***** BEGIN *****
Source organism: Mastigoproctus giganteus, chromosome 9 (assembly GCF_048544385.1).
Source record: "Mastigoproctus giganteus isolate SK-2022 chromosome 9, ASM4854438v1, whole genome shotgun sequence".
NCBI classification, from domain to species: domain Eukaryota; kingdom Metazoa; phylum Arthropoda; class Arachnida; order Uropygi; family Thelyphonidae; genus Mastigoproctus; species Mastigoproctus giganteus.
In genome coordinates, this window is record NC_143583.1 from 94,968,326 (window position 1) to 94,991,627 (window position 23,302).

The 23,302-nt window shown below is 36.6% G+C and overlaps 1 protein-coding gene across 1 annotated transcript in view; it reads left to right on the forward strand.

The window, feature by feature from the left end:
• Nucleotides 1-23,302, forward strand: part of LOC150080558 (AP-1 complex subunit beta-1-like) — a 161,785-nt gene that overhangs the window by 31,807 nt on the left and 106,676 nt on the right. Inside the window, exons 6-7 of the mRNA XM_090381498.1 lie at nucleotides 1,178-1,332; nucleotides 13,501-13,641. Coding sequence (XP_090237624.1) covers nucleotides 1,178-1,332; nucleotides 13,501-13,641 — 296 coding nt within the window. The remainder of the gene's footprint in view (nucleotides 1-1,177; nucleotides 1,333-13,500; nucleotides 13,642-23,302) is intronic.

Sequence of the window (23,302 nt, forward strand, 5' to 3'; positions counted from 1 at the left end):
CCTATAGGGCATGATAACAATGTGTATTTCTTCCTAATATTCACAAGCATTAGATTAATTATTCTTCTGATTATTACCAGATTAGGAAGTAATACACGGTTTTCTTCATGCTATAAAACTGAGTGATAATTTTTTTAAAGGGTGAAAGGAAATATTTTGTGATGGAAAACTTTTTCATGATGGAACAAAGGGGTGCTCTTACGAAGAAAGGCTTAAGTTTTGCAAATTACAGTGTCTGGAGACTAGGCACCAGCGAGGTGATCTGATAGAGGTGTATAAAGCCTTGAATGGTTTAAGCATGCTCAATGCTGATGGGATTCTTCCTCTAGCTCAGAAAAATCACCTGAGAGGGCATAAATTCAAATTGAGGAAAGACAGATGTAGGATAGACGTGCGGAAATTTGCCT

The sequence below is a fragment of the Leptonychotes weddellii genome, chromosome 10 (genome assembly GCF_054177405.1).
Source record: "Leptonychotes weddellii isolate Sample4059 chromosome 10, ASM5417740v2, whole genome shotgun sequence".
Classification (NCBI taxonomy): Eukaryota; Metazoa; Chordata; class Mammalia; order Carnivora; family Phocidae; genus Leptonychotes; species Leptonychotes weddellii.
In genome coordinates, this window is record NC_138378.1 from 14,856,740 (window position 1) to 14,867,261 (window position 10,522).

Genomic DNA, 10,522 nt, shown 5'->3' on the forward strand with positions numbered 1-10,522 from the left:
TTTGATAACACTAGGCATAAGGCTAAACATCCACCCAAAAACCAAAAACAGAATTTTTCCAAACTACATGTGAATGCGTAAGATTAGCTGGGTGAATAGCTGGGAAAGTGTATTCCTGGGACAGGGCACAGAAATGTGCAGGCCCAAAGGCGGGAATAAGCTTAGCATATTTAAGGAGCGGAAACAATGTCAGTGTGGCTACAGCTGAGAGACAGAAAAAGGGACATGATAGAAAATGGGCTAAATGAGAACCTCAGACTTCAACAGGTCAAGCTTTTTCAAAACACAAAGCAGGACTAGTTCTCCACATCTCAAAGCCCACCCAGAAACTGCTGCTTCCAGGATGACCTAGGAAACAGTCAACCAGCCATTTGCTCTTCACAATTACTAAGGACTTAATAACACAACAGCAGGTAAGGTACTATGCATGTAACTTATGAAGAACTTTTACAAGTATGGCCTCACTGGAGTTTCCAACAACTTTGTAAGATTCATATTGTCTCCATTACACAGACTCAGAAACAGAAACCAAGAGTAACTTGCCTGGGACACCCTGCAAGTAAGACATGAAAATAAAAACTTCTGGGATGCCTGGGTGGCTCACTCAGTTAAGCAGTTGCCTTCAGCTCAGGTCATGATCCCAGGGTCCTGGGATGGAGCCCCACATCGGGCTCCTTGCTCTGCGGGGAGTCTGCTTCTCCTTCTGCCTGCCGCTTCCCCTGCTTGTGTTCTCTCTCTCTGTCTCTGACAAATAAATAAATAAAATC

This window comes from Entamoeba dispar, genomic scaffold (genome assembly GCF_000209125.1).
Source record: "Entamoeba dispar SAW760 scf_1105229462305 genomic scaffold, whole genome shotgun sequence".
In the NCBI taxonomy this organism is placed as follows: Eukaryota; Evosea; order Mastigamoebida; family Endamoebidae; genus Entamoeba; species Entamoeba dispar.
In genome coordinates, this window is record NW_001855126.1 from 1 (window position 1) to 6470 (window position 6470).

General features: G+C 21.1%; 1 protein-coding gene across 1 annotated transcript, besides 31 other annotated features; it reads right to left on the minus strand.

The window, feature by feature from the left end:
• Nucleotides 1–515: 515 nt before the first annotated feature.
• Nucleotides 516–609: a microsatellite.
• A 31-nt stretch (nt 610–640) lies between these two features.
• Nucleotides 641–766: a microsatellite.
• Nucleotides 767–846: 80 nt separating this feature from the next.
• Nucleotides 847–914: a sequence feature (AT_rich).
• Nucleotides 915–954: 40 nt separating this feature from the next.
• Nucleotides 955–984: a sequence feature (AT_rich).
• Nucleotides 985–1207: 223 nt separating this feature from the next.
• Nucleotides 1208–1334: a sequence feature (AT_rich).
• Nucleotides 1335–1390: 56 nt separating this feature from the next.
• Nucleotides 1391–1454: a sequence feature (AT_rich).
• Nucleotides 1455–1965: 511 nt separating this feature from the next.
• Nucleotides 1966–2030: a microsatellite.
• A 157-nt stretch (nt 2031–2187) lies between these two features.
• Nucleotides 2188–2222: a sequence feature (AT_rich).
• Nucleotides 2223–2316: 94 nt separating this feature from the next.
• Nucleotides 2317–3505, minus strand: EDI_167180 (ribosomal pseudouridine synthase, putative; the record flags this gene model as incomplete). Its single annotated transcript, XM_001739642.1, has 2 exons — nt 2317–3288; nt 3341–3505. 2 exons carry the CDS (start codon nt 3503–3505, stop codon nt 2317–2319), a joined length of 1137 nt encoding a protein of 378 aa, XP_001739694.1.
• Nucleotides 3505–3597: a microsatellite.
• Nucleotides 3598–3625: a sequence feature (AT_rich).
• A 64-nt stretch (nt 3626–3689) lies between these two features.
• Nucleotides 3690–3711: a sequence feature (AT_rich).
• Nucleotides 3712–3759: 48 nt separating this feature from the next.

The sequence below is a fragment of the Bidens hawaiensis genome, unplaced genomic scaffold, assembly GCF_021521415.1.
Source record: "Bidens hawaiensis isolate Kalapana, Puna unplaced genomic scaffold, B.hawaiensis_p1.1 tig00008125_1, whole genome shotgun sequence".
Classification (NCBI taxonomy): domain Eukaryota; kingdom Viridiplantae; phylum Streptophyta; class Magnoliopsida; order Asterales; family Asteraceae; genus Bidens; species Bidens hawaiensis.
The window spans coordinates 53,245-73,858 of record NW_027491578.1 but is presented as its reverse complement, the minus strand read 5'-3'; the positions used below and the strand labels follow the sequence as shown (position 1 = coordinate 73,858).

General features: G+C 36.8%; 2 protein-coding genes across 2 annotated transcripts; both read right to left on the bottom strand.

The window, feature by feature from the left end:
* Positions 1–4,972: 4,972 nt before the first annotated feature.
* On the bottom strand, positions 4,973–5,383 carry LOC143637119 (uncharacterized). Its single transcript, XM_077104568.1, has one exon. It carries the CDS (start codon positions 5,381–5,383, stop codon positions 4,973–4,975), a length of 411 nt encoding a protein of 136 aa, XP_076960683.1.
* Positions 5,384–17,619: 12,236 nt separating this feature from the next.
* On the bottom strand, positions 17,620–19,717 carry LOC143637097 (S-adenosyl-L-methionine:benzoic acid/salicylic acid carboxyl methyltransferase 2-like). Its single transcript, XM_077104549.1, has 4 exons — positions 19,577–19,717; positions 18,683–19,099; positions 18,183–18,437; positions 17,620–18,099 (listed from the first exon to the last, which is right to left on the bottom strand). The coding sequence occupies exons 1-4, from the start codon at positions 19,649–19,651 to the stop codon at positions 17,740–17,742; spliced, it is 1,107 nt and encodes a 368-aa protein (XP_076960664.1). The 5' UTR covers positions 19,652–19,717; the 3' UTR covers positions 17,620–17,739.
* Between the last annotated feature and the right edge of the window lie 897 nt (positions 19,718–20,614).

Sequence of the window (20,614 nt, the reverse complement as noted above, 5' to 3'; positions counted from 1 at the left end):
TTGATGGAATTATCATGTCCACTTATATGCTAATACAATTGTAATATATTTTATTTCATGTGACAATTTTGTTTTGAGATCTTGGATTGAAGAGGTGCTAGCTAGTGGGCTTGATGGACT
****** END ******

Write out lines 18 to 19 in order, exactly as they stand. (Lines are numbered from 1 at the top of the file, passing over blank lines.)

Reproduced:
In the NCBI taxonomy this organism is placed as follows: Eukaryota; Evosea; order Mastigamoebida; family Endamoebidae; genus Entamoeba; species Entamoeba dispar.
In genome coordinates, this window is record NW_001855126.1 from 1 (window position 1) to 6470 (window position 6470).